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Tampa, FL, United States, 2013/05/30 - Oregon Department of Justice achieves greater efficiencies, faster response times and reduces paper with new workflow system - HighTechViews.com.
The Oregon Department of Justice (DOJ) reports achieving great efficiencies after deploying NSi AutoStore at six of the DOJ’s nine divisions and others are in line for developing workflows and additional OCR capabilities.
With legal oversight for a variety of diverse activities, DOJ was a paper-rich environment, logging hundreds of documents a day resulting in thousands of pages that had to be reviewed, acted upon by numerous people in different sections, and finally stored in a secure repository for collaboration or future access.
Looking to better manage its paper processes, inter-agency collaboration, ease of document retrieval, and to meet electronic filing compliance for the court system, DOJ looked to Dan Ramos, Enterprise Technology Services Manager and Karen Yakis, Customer Support Analyst to identify challenges and create a best practices environment that would bring greater efficiencies, save tax payer dollars, and enhance services to the citizens of Oregon.
Each division is expected to have at least two different workflows feeding into the document management repository and it will be easy to create additional workflows, if necessary. “The real consistency of the system comes into play when users fill out the initial AutoStore form. When users have a document on the scanner, the scanner brings up NSi’s QuickCapture Pro which directs the AutoStore server to bring up an electronic form on the computer that’s part of the electronic workflow. The user fills out the required fields on the form, submits the form and scanned document to the server where it’s OCR’ed and sent to the document management repository,” said Yakis.
Along with the DOJ’s new conformity with their PDF files, it has also gained consistency using electronic workflows with routing and standard file naming conventions making it very easy to collaborate, view and retrieve documents. “Previously there was inconsistency in file names which made it extremely difficult to access files from the share drive. With this solution, we gained a consistent naming convention upfront that was created by the users. Today, there’s a number of ways you can find a document,” Yakis added.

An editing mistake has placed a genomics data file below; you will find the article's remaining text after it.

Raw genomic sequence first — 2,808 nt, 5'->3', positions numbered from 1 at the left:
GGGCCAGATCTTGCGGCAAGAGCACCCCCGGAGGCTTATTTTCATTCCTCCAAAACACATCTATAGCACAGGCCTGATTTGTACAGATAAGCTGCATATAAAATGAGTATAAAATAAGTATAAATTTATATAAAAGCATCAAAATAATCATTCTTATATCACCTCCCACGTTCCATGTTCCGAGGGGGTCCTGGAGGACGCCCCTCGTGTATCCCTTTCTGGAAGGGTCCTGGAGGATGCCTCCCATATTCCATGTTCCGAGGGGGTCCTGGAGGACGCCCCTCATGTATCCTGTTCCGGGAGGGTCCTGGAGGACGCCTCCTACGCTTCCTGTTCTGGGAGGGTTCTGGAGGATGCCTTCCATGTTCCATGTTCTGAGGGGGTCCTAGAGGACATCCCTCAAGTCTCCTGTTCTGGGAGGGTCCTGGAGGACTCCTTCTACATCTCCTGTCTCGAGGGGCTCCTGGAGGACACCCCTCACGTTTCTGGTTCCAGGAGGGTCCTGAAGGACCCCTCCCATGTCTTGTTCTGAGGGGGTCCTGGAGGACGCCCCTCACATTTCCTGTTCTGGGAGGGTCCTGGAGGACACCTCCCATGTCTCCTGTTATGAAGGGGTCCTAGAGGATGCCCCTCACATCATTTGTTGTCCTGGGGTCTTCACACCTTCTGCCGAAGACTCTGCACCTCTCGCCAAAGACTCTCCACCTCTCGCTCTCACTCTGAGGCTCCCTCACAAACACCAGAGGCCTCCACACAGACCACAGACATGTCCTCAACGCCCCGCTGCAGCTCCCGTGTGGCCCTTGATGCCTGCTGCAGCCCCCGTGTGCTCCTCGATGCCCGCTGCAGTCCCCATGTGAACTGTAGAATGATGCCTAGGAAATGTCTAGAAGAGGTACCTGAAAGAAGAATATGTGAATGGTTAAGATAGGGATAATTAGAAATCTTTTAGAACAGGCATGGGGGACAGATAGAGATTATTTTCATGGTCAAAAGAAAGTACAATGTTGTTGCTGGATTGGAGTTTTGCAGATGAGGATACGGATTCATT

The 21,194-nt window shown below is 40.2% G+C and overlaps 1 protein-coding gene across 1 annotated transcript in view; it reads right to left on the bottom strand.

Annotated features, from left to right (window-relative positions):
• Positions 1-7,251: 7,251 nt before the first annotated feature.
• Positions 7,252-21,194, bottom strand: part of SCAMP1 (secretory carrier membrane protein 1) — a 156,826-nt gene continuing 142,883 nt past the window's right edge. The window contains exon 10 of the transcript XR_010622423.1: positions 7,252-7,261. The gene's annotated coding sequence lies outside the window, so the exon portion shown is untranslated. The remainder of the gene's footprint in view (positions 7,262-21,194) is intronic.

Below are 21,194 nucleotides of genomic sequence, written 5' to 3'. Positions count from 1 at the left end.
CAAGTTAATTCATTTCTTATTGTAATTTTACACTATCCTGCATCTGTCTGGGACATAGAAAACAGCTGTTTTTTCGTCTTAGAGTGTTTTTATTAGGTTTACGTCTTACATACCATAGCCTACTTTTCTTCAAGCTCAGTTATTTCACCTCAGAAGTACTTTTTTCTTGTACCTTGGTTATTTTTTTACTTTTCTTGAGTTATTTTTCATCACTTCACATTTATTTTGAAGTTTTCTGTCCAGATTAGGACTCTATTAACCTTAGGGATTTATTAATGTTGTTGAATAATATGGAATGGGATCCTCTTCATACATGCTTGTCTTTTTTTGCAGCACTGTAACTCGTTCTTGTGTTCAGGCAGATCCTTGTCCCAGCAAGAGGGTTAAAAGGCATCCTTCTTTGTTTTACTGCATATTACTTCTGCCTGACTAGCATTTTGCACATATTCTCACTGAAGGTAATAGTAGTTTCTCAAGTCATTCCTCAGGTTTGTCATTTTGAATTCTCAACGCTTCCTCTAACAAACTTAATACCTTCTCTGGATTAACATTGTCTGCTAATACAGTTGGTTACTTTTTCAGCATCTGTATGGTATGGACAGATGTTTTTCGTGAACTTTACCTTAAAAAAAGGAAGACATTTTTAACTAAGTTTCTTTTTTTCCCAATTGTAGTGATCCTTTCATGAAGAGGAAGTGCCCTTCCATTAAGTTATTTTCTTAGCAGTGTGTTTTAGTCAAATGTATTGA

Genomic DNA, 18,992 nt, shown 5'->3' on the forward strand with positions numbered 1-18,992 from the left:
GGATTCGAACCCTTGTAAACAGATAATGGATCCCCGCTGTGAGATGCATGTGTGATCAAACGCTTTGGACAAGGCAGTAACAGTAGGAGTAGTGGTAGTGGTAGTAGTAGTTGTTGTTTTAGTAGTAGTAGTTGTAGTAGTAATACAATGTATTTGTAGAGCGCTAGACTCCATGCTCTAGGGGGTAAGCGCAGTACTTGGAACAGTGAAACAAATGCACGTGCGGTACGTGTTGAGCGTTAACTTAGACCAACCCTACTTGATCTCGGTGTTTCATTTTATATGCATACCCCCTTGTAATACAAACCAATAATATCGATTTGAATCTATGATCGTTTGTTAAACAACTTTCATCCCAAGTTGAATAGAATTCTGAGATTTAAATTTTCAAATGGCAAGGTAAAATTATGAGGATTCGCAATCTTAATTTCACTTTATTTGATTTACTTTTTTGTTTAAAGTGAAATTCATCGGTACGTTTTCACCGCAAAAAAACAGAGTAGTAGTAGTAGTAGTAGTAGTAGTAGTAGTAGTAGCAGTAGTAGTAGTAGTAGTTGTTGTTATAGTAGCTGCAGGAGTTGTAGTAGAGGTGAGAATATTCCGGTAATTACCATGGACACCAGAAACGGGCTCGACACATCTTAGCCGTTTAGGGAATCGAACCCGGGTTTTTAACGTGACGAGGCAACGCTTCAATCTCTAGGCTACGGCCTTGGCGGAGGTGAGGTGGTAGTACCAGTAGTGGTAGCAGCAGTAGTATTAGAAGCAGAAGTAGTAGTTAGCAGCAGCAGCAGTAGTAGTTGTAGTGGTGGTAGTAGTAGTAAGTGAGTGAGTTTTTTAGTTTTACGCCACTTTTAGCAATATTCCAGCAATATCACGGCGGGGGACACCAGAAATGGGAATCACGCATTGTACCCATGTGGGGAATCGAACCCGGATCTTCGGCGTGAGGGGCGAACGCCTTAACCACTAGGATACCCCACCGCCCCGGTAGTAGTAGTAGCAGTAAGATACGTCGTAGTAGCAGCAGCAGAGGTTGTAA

“Not only are our response times much better, we are anticipating a significant savings in storage space by eliminating boxes of paper files,” said Ramos. “We’ve also been able to re-engage some of our staff and allow them to work smarter by reducing the more mundane tasks of searching through file cabinets and boxes for random documents.”
DOJ is planning to expand the capabilities of the system by adding other divisions and additional workflows as needed. They also plan to expand their development environment to test new workflows and become more efficient in deployment. “The development environment is extremely important in order to get the workflows running and tested without having to stop production in any area. The ability to add more OCR engines to the AutoStore server is a critical part of this expansion,” Ramos added.
In terms of specific dollar returns, DOJ indicates that they are currently spending about $135,000 a year to maintain storage facilities. While these costs will not likely be reduced, they won’t be increased due to the savings gained from electronic file storage. “We’re practicing cost avoidance with this system,” Ramos said. “And that’s a very good thing in an environment that is focused on creating best practices to reduce spending and better serve our state’s taxpayers.”